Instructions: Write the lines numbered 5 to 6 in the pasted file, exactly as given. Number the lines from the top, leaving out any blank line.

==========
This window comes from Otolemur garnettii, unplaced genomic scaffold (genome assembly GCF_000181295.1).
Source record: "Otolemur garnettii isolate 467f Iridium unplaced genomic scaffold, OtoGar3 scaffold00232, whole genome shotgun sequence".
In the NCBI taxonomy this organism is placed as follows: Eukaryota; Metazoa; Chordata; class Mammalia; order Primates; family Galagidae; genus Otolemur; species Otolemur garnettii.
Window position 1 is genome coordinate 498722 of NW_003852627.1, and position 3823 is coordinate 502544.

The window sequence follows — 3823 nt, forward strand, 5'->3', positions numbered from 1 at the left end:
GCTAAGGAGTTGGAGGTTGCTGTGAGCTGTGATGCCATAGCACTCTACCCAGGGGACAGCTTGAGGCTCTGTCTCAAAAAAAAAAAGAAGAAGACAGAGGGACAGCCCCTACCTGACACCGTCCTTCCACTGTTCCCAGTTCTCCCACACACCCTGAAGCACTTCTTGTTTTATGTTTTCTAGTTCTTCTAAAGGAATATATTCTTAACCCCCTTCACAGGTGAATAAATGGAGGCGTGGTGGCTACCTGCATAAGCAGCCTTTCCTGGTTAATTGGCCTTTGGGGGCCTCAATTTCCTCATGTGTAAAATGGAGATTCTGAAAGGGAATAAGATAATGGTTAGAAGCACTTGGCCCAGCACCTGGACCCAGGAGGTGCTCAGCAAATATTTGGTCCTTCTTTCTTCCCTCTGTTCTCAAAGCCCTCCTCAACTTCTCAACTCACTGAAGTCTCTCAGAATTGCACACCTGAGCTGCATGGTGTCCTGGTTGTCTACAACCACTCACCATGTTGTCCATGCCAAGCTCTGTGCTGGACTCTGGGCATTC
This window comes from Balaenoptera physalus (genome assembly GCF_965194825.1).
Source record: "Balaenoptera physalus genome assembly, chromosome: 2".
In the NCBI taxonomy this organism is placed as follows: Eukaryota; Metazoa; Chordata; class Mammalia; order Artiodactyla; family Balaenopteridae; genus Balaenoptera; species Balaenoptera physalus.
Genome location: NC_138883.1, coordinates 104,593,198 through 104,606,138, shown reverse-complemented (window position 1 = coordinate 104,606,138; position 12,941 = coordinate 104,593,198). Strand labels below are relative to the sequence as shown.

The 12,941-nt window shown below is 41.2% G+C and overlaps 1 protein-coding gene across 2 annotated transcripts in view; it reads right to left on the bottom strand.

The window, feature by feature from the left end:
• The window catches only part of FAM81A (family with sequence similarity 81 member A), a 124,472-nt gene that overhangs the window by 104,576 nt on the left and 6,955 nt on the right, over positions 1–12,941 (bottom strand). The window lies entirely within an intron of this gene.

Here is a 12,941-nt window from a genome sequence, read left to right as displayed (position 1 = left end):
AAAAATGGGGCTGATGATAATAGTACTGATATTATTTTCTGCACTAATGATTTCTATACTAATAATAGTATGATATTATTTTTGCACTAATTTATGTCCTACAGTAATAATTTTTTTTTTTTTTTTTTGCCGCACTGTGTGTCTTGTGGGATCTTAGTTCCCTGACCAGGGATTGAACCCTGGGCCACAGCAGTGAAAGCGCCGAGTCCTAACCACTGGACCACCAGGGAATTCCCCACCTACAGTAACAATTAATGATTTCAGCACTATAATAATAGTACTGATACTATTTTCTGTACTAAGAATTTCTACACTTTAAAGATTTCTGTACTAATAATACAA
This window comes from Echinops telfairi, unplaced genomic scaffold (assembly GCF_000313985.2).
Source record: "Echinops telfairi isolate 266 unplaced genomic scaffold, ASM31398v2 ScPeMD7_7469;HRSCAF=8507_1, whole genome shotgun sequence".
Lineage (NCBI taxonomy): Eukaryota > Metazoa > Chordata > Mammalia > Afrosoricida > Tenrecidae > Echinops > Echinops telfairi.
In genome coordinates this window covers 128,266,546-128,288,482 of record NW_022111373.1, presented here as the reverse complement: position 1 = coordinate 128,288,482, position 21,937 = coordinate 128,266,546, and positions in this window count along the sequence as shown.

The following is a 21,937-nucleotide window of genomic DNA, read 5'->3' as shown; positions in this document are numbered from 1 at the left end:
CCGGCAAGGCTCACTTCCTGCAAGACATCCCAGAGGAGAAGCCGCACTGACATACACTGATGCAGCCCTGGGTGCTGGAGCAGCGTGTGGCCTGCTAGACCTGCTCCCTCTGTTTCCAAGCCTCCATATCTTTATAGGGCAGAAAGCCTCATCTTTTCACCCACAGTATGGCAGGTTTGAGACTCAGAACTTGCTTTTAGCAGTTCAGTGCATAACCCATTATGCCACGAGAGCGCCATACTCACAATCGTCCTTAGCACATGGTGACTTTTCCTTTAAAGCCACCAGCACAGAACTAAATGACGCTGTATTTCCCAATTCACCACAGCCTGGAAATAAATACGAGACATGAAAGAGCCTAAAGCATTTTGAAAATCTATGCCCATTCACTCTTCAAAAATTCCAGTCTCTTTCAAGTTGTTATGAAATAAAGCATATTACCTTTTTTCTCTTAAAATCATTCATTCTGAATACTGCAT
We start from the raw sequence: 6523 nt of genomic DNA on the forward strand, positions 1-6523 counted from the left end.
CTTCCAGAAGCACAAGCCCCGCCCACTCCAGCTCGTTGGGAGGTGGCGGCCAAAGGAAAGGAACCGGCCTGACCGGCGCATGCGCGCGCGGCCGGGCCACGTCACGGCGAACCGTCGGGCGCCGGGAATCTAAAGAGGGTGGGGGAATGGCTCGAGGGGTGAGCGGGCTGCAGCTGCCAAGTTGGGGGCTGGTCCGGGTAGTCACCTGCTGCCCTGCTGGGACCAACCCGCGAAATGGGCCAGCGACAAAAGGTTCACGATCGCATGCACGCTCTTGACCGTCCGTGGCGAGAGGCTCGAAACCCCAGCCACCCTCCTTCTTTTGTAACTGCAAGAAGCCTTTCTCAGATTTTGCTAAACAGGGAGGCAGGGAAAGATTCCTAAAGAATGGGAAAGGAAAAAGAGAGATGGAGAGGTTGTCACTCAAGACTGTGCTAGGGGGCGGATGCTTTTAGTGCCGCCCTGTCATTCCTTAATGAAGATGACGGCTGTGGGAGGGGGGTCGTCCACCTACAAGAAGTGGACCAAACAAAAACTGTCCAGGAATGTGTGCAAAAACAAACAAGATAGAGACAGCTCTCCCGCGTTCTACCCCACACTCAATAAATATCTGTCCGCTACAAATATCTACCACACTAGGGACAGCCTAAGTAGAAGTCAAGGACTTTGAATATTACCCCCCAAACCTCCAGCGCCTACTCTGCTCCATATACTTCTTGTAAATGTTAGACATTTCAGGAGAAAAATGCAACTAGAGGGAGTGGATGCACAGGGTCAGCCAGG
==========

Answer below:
The window sequence follows — 3823 nt, forward strand, 5'->3', positions numbered from 1 at the left end:
GCTAAGGAGTTGGAGGTTGCTGTGAGCTGTGATGCCATAGCACTCTACCCAGGGGACAGCTTGAGGCTCTGTCTCAAAAAAAAAAAGAAGAAGACAGAGGGACAGCCCCTACCTGACACCGTCCTTCCACTGTTCCCAGTTCTCCCACACACCCTGAAGCACTTCTTGTTTTATGTTTTCTAGTTCTTCTAAAGGAATATATTCTTAACCCCCTTCACAGGTGAATAAATGGAGGCGTGGTGGCTACCTGCATAAGCAGCCTTTCCTGGTTAATTGGCCTTTGGGGGCCTCAATTTCCTCATGTGTAAAATGGAGATTCTGAAAGGGAATAAGATAATGGTTAGAAGCACTTGGCCCAGCACCTGGACCCAGGAGGTGCTCAGCAAATATTTGGTCCTTCTTTCTTCCCTCTGTTCTCAAAGCCCTCCTCAACTTCTCAACTCACTGAAGTCTCTCAGAATTGCACACCTGAGCTGCATGGTGTCCTGGTTGTCTACAACCACTCACCATGTTGTCCATGCCAAGCTCTGTGCTGGACTCTGGGCATTC